Searching for seashells at low tide in the intertidal zone along the rocky and sandy coast of Brittany, France
Click on image for full size
Courtesy of Annette Pharamond

Life in the Intertidal Zone

The intertidal zone is the area along a coastline that is underwater at high tide and above the water at low tide. Whether it’s a rocky coast, a sandy beach, or a salt marsh, life in the intertidal zone needs to be able to survive extreme conditions - both above the water and below.  When the tide is low and the intertidal zone is above the water, the things that live there can be exposed to warmer temperatures and brighter light than they were below the water. At high tide when the intertidal zone is covered with water, the living things can be pounded by waves.

Conditions are more like living on land for creatures in the upper part of the intertidal, which is only covered with water at extreme high tide.  Conditions are more like living in the ocean for creatures in the lower part of the intertidal which is only exposed to air at extreme low tide.  Because of this, different animals, plants, and algae can survive in different parts of the intertidal zone.  Some are better adapted to living in the upper intertidal, while others are better adapted to living in the lower intertidal.

On rocky coastlines, there are often many types of algae and small snails that eat the algae. Animals that attach to the rocks such as barnacles, a type of crustacean, and mussels, a type of mollusc, are often found on rocky coasts.  Sea urchins and sponges can live in areas that are usually covered with water.

There are often tide pools in rocky coastal areas – small pools of water in the intertidal zone that remain even after the tide goes out. The animals, plants, and algae that are found in tide pools are often the same species that are found in the nearby shallow ocean waters.

Coastal marshes, or wetlands, form in areas that are protected from waves. They usually have soft mud, quiet water, and grasses. Molluscs like clams and mussels live within the mud. Some molluscs, such as oysters, live on top of the mud. Many types of microscopic plants live in the mud too. Crabs, fish, and shrimp are also common in marsh areas.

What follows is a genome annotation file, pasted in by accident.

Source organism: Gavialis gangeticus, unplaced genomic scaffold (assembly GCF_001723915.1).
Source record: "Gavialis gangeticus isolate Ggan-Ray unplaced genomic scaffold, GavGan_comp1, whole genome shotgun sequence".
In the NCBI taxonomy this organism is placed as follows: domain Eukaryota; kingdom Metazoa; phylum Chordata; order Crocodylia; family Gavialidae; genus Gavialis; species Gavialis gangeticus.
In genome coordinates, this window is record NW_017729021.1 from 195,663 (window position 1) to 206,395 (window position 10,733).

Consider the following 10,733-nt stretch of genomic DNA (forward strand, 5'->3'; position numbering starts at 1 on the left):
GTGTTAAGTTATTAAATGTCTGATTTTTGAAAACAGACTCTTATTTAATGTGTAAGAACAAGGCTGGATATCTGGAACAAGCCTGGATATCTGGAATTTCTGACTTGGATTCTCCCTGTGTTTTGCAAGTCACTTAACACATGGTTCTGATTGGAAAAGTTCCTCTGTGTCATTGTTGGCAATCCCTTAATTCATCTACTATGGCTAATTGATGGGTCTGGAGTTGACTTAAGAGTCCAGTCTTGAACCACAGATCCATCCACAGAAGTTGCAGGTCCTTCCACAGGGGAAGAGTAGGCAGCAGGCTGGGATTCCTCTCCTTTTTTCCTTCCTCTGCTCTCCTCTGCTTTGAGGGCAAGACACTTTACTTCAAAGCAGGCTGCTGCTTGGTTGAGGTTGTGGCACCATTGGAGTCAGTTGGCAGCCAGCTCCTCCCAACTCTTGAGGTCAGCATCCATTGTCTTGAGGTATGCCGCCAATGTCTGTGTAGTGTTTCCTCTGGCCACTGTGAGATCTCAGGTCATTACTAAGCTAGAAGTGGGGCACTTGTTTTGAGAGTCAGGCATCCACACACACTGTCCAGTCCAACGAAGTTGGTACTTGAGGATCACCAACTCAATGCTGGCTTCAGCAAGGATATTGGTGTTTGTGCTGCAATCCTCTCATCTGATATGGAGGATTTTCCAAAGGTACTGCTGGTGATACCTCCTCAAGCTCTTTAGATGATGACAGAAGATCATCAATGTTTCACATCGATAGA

On sandy coastlines, the intertidal zone is often home to animals that live in burrows within the sand such as clams and worms. Crabs scurry across the sand but often have burrows that they retreat to as well. This environment is often where large waves crash, so living in a burrow offers some protection.

Last modified June 1, 2010 by Lisa Gardiner.

You might also be interested in:

Cool It! Game

Check out our online store - minerals, fossils, books, activities, jewelry, and household items!...more

Extreme Environments

Extreme environments are places that are inhospitable to most "normal" living creatures. Extreme environments are not necessarily lifeless. Certain types of organisms, known collectively as "extremophiles",...more

Kingdom Plantae

Though not the largest kingdom, with a mere 300,000 species catalogued, many might argue that the Kingdom Plantae just may be the most important group of living organisms. In the process known as "photosynthesis",...more

Kingdom Protista

Members of the Kingdom Protista are the simplest of the eukaryotes. Protistans are an interesting assemblage of organisms classified for what they are not. Protistans lack characteristics shared by plants,...more

Resources for Teaching About Oil Spills

Marine and coastal ecosystems are greatly affected by oil. As soon as oil has spilled into the ocean it starts to spread out over the sea surface. At first it is one single slick of oil, covering large...more

Earth Science Literacy - Big Idea 9

Humans significantly alter the Earth. Big Idea 9.1 Human activities significantly change the rates of many of Earth’s surface processes. Humankind has become a geological agent that must be taken into...more


An aquifer is the name for a layer of rock which is capable of holding a large amount of water. Some layers are better at holding water than others, for example a layer of sandstone can hold a good deal...more


Carbonate is a name for rocks and minerals which contain a certain form of carbon/oxygen compound known as CO32-. (CO32- is also known as the molecule carbonate). Limestone is an example of a calcium carbonate,...more

Windows to the Universe, a project of the National Earth Science Teachers Association, is sponsored in part is sponsored in part through grants from federal agencies (NASA and NOAA), and partnerships with affiliated organizations, including the American Geophysical Union, the Howard Hughes Medical Institute, the Earth System Information Partnership, the American Meteorological Society, the National Center for Science Education, and TERC. The American Geophysical Union and the American Geosciences Institute are Windows to the Universe Founding Partners. NESTA welcomes new Institutional Affiliates in support of our ongoing programs, as well as collaborations on new projects. Contact NESTA for more information. NASA ESIP NCSE HHMI AGU AGI AMS NOAA